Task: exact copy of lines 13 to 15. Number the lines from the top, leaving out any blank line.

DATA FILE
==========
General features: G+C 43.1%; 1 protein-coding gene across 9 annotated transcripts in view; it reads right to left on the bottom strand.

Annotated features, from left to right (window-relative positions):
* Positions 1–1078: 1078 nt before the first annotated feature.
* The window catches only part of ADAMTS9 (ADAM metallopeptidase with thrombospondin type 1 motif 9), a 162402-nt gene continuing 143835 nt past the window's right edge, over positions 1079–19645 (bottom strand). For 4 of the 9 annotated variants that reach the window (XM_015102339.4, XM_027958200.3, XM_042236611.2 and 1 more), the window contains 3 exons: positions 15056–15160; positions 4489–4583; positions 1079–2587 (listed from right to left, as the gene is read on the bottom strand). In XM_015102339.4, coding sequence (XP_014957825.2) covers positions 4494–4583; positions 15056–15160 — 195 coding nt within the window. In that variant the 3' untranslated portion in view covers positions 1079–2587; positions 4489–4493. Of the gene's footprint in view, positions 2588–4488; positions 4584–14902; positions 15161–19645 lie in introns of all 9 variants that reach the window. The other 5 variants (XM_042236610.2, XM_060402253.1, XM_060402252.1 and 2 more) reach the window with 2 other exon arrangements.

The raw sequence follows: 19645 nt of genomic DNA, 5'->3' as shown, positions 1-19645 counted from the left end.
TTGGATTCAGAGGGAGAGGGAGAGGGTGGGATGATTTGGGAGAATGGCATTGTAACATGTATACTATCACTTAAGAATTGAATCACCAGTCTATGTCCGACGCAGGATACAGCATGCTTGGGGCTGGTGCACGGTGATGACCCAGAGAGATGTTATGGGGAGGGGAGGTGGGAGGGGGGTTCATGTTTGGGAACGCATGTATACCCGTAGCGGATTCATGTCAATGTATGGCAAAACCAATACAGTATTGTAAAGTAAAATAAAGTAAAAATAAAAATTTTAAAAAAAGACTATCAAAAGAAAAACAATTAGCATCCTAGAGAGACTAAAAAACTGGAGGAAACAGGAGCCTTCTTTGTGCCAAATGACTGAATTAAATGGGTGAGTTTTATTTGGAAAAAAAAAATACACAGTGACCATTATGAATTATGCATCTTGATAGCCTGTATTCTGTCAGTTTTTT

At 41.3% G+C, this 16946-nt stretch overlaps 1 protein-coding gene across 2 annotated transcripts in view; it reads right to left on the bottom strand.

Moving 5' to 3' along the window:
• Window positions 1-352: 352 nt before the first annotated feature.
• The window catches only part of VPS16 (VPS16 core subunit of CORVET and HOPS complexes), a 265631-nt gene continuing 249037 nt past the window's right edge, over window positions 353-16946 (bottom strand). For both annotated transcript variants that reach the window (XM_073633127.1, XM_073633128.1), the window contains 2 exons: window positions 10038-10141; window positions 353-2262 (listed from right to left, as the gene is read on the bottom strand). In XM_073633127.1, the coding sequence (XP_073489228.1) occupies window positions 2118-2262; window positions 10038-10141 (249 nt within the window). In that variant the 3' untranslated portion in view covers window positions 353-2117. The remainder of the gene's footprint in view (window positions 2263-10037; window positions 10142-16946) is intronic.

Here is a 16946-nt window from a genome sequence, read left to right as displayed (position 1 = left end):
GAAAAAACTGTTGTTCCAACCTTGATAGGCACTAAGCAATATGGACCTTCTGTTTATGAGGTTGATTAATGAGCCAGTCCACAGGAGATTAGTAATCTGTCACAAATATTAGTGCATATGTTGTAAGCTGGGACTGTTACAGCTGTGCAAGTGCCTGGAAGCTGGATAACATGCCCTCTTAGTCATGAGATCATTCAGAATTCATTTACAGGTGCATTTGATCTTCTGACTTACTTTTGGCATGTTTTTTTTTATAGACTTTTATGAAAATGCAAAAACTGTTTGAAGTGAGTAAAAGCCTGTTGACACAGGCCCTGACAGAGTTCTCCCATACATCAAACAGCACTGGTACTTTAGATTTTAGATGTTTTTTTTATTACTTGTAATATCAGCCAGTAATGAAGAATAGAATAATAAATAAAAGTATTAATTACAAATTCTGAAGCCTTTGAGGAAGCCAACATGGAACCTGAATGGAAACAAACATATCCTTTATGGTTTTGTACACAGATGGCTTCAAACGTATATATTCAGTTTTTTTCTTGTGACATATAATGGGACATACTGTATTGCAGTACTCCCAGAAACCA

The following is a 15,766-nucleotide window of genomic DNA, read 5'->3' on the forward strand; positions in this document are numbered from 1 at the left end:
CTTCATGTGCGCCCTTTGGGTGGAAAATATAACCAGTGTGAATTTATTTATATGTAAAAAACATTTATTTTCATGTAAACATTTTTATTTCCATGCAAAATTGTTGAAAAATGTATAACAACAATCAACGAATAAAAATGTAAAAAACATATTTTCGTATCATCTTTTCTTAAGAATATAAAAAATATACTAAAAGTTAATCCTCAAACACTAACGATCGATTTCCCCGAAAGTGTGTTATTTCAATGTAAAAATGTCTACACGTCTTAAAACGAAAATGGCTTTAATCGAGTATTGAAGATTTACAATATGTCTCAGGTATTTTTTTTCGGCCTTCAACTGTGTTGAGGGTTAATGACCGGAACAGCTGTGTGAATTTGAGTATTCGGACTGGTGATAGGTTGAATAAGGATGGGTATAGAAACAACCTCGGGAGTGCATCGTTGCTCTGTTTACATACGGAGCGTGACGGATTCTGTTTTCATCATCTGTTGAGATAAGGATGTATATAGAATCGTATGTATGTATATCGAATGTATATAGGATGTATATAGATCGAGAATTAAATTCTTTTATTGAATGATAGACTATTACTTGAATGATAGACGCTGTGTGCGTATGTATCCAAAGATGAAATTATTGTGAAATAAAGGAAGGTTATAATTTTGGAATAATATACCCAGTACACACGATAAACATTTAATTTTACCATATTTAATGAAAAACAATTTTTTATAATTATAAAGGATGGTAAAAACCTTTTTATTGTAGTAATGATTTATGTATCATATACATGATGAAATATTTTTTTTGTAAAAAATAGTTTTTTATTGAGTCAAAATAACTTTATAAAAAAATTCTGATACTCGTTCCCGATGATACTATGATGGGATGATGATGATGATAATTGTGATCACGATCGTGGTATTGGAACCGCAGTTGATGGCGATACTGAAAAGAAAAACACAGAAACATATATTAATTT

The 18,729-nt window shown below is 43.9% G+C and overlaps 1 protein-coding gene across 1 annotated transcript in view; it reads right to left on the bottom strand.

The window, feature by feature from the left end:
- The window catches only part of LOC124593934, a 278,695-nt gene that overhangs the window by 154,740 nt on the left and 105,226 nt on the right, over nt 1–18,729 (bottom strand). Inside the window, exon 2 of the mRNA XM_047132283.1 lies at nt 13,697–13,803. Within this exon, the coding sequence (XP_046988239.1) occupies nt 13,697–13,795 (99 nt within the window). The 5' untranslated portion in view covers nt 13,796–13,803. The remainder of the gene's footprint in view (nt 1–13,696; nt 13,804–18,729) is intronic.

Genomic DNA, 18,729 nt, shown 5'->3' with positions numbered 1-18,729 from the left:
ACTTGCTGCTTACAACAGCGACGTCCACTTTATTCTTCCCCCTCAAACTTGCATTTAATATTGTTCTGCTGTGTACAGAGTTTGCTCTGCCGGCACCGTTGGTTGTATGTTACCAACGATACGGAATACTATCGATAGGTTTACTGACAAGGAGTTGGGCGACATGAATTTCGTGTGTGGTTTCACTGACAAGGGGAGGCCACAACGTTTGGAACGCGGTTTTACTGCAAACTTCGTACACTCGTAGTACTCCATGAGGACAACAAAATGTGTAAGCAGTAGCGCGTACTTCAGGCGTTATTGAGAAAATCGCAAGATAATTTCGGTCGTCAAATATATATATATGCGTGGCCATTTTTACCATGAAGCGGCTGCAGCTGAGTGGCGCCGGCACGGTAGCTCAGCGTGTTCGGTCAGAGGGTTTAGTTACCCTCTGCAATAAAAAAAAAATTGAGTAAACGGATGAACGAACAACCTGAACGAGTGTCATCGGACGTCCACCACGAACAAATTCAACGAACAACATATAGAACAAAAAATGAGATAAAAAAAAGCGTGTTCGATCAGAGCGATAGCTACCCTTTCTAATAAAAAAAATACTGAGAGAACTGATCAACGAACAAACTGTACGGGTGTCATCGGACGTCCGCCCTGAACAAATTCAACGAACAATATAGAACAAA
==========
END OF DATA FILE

The following is a 15,766-nucleotide window of genomic DNA, read 5'->3' on the forward strand; positions in this document are numbered from 1 at the left end:
CTTCATGTGCGCCCTTTGGGTGGAAAATATAACCAGTGTGAATTTATTTATATGTAAAAAACATTTATTTTCATGTAAACATTTTTATTTCCATGCAAAATTGTTGAAAAATGTATAACAACAATCAACGAATAAAAATGTAAAAAACATATTTTCGTATCATCTTTTCTTAAGAATATAAAAAATATACTAAAAGTTAATCCTCAAACACTAACGATCGATTTCCCCGAAAGTGTGTTATTTCAATGTAAAAATGTCTACACGTCTTAAAACGAAAATGGCTTTAATCGAGTATTGAAGATTTACAATATGTCTCAGGTATTTTTTTTCGGCCTTCAACTGTGTTGAGGGTTAATGACCGGAACAGCTGTGTGAATTTGAGTATTCGGACTGGTGATAGGTTGAATAAGGATGGGTATAGAAACAACCTCGGGAGTGCATCGTTGCTCTGTTTACATACGGAGCGTGACGGATTCTGTTTTCATCATCTGTTGAGATAAGGATGTATATAGAATCGTATGTATGTATATCGAATGTATATAGGATGTATATAGATCGAGAATTAAATTCTTTTATTGAATGATAGACTATTACTTGAATGATAGACGCTGTGTGCGTATGTATCCAAAGATGAAATTATTGTGAAATAAAGGAAGGTTATAATTTTGGAATAATATACCCAGTACACACGATAAACATTTAATTTTACCATATTTAATGAAAAACAATTTTTTATAATTATAAAGGATGGTAAAAACCTTTTTATTGTAGTAATGATTTATGTATCATATACATGATGAAATATTTTTTTTGTAAAAAATAGTTTTTTATTGAGTCAAAATAACTTTATAAAAAAATTCTGATACTCGTTCCCGATGATACTATGATGGGATGATGATGATGATAATTGTGATCACGATCGTGGTATTGGAACCGCAGTTGATGGCGATACTGAAAAGAAAAACACAGAAACATATATTAATTT

The 18,729-nt window shown below is 43.9% G+C and overlaps 1 protein-coding gene across 1 annotated transcript in view; it reads right to left on the bottom strand.